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Board 21: Work In Progress: Jigsaws as an Effective Approach for Developing Analytical and Collaboration Skills in Healthcare Systems and Process Design Courses

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Conference

2023 ASEE Annual Conference & Exposition

Location

Baltimore , Maryland

Publication Date

June 25, 2023

Start Date

June 25, 2023

End Date

June 28, 2023

Conference Session

Biomedical Engineering Division (BED) Poster Session

Tagged Division

Biomedical Engineering Division (BED)

Page Count

5

DOI

10.18260/1-2--42624

Permanent URL

https://peer.asee.org/42624

Download Count

64

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Paper Authors

biography

Uri Feldman

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Uri Feldman is an Assistant Professor of Biomedical Engineering in the School of Engineering at Wentworth Institute of Technology in Boston. He received a Ph.D. from the Massachusetts Institute of Technology’s Media Lab, a B.S. in Electrical Engineering from Case Western Reserve University in Cleveland, and an M.S. in Electrical Engineering from University of Illinois at Urbana Champaign. As a Postdoctoral Fellow at Harvard Medical School at Brigham and Women’s Hospital in Boston, Dr. Feldman developed informatics metrics to quantify performance of clinicians when using digital diagnostic tools. He has published in Radiology, Academic Radiology, IS&T, SPIE, and RESNA. As a Latino and native Spanish speaker, born in Peru, Dr. Feldman has created markets and commercialized innovative telemedicine products in Latin America for medical device companies, including Orex Computed Radiography, Kodak Health Group, and ICRco. Dr. Feldman also served as Chief Information Officer (CIO) of Boston Healthcare for the Homeless Program where he led the strategic planning and migration to EPIC Electronic Health Records system and novel meaningful use implementations through the Massachusetts Health Information Exchange. At Wentworth, Dr. Feldman is focused on project-based instruction, hands-on simulations, experiential learning approaches, and first year curriculum. Dr. Feldman is one of the lead instructors for Introduction to Engineering courses, with enrollments in the hundreds each fall. His research and teaching interests, in addition to first year engineering, include telemedicine, health informatics, rehabilitation engineering, and medical robotics. Dr. Feldman has collaborated with researchers and engineers from organizations including Tufts School of Veterinary Medicine, Boston Children’s Hospital, Vecnacares, and Restoreskills.

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biography

George D. Ricco University of Indianapolis

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George D. Ricco is an engineering education educator who focuses on advanced analytical models applied to student progression, and teaching first-year engineering, engineering design principles, and project management.

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Abstract

Jigsaws are an active-learning method which expedites learning, collaborative problem-solving and teamwork skills development. Jigsaws have been used effectively in classrooms ranging from K-12 to advanced engineering courses. A Jigsaw is a team-of-teams activity in which students work in an expert group to develop competence on a topic. Each expert group studies a different topic in depth. Then, as jigsaw teams—comprised of a member from each expert group—students work collaboratively to teach each other what they have learned as they put together and map out the complete activity. Jigsaws tend to foster interdependence and individual accountability.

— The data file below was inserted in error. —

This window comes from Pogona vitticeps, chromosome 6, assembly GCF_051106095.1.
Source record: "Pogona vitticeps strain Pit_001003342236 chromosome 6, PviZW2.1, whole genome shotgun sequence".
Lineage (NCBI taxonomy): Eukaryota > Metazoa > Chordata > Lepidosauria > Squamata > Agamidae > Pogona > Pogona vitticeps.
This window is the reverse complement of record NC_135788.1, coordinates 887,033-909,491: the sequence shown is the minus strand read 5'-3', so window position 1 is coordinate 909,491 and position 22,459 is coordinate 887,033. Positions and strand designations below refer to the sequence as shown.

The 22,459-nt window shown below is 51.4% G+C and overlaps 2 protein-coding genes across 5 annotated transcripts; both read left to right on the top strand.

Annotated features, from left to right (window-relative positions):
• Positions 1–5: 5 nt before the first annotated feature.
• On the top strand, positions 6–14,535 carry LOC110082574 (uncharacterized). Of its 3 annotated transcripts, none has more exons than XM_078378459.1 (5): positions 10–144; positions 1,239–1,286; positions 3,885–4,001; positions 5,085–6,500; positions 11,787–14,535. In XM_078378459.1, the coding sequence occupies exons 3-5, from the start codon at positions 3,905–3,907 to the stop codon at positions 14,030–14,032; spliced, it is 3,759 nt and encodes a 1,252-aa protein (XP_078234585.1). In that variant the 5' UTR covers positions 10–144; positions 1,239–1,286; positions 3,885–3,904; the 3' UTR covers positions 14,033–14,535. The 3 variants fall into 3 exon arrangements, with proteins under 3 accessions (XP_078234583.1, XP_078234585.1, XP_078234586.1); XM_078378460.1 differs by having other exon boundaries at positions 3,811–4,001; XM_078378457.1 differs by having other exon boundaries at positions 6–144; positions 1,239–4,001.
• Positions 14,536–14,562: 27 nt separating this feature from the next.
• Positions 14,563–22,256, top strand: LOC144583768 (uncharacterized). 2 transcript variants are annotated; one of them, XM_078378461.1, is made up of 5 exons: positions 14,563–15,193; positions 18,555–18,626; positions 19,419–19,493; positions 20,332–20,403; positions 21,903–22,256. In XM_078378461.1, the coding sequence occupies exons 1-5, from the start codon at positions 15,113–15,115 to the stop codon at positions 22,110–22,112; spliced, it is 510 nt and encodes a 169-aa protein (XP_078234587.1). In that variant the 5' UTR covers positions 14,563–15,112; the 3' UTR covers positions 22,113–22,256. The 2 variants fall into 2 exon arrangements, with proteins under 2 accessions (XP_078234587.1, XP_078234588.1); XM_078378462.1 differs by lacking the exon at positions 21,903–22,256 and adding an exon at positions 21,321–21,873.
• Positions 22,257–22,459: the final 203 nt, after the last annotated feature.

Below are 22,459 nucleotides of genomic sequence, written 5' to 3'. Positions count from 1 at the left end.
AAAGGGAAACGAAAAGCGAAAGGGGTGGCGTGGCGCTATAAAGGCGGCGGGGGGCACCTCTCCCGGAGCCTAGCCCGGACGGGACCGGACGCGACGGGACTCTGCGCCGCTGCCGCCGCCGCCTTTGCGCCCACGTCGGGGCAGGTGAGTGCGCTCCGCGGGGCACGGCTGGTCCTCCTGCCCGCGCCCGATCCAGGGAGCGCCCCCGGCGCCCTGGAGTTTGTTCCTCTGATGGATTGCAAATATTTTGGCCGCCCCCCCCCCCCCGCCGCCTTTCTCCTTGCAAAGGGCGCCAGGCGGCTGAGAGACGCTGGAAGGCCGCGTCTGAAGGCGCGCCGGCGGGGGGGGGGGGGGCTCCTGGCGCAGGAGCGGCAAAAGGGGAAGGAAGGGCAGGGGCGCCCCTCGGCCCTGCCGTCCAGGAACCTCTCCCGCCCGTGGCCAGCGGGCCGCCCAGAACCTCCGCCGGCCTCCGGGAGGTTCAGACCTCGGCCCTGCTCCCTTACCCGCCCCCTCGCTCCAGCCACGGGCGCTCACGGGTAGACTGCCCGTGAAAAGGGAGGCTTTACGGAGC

This paper focuses on evaluation of a jigsaw activity conducted in Medical Informatics and Telemedicine, an elective course for Junior and Senior level biomedical engineering students at Wentworth Institute. The course is not theoretical but focused on applications, delivered in the form of lectures, labs, and workshops, where students, individually and in groups, learn about and explore different aspects of health informatics systems and process design. Active learning interventions used in the course build off real-world scenarios such as design of electronic health record systems (EHR), implementation of clinical decision support rules, evaluation of system interoperability, and health information exchanges. Students analyze the scenarios by creating “end-to-end” diagrams and maps of the “patient and data journeys.” A fictional but realistic scenario, adapted from the cornerstone Shortliffe textbook, in which a diabetic patient’s progression along the continuum of care is used to illustrate the design and operation of an EHR. Jigsaws are an ideal method for analyzing clinical processes and workflows, such as EHR systems. Divided into jigsaw teams, students collaboratively map out the workflows, analyze software modules and features, and evaluate interoperability, clinical-decision-support, telehealth consultations, and clinical outcomes. Preliminary data analysis of student responses to end of semester course evaluations seems to indicate that jigsaws can be an effective active learning intervention which bolsters analytical and collaboration skills in courses involving systems and process design. The next stage of analysis would include coding more data sets and addition of other methods, such as a photovoice protocol to analyze students’ graphical reports and documents collected.

Feldman, U., & Ricco, G. D. (2023, June), Board 21: Work In Progress: Jigsaws as an Effective Approach for Developing Analytical and Collaboration Skills in Healthcare Systems and Process Design Courses Paper presented at 2023 ASEE Annual Conference & Exposition, Baltimore , Maryland. 10.18260/1-2--42624

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